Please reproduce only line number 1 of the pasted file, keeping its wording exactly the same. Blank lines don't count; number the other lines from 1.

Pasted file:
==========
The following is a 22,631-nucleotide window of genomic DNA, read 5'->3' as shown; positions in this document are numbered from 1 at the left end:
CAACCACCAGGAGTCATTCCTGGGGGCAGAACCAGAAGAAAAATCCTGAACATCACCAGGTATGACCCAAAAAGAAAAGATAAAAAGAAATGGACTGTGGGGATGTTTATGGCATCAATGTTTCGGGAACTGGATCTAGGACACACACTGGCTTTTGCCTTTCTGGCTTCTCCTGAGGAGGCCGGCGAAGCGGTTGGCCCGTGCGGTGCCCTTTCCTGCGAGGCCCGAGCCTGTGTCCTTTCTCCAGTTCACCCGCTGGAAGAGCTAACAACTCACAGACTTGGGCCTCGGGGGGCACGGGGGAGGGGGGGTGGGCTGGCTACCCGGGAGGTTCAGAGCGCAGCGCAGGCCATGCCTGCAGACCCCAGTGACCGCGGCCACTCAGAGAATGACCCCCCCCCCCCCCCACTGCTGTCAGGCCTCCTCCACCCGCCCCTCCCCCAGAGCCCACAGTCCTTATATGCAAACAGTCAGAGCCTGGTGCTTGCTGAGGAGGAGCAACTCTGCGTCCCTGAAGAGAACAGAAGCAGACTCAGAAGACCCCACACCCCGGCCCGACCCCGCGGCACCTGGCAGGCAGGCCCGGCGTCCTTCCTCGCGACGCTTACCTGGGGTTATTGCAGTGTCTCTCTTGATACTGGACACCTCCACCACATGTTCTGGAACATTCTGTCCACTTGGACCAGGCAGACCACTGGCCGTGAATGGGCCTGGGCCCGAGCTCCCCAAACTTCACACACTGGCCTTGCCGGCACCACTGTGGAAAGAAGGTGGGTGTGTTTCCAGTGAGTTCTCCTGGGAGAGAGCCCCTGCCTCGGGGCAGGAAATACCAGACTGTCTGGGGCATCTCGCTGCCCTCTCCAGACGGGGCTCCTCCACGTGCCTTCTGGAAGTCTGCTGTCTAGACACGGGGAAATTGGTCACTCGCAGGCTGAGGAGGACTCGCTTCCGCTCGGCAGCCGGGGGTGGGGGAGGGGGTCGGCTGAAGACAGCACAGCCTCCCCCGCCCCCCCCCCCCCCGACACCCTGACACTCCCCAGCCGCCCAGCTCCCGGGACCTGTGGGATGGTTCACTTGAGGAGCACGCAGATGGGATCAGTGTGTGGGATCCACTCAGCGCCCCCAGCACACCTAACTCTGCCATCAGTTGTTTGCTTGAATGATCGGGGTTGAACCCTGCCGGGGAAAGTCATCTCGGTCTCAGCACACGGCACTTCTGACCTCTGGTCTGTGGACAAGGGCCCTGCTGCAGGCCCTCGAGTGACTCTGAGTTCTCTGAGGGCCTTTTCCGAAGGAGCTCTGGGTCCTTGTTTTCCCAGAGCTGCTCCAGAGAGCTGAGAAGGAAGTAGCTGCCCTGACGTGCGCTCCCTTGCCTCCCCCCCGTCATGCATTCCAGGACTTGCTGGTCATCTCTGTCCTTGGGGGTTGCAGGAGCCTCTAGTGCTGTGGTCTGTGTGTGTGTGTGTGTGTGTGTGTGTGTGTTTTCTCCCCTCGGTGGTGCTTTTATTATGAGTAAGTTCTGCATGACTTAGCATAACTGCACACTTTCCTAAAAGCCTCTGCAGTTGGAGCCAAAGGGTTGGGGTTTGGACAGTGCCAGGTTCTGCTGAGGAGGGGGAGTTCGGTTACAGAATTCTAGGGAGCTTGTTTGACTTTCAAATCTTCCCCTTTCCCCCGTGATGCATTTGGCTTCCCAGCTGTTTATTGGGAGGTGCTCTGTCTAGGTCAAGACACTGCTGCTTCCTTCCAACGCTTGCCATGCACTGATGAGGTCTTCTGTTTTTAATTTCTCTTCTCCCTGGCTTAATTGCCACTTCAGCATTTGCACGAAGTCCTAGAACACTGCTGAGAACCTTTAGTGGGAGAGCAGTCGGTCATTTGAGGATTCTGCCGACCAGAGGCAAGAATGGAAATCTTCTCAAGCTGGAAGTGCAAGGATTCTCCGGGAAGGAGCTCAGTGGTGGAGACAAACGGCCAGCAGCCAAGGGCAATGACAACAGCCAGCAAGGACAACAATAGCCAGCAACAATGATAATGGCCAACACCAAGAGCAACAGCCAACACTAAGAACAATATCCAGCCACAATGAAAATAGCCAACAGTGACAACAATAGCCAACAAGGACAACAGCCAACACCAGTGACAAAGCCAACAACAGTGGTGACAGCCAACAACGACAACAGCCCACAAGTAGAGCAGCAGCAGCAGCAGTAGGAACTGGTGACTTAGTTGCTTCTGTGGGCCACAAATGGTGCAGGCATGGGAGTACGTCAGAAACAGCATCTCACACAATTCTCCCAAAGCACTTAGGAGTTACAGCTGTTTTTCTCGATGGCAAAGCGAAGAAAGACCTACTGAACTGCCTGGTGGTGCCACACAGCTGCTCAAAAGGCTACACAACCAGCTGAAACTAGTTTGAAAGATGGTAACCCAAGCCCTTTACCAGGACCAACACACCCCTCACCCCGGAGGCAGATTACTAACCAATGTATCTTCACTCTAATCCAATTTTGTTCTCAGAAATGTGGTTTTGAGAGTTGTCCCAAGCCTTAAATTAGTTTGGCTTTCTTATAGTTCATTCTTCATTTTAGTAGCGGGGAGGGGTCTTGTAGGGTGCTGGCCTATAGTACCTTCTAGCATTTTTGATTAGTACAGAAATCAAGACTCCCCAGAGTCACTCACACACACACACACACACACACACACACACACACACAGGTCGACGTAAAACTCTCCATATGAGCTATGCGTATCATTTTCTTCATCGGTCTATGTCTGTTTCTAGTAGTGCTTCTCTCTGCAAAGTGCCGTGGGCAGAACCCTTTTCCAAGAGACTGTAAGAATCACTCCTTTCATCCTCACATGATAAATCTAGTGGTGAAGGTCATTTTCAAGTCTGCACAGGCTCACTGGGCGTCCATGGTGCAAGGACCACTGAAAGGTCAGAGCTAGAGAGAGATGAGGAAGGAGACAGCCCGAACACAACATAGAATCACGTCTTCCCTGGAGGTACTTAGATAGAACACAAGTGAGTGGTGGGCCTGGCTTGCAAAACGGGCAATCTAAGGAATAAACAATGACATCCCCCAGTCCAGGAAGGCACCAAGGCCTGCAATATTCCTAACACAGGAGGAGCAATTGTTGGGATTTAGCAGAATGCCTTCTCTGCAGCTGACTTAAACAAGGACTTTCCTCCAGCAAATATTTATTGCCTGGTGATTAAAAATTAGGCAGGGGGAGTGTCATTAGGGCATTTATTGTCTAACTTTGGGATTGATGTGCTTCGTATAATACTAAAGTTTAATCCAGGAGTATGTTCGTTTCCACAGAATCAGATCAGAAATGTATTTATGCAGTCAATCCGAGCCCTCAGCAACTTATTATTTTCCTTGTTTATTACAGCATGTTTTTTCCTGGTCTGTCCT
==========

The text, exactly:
The following is a 22,631-nucleotide window of genomic DNA, read 5'->3' as shown; positions in this document are numbered from 1 at the left end: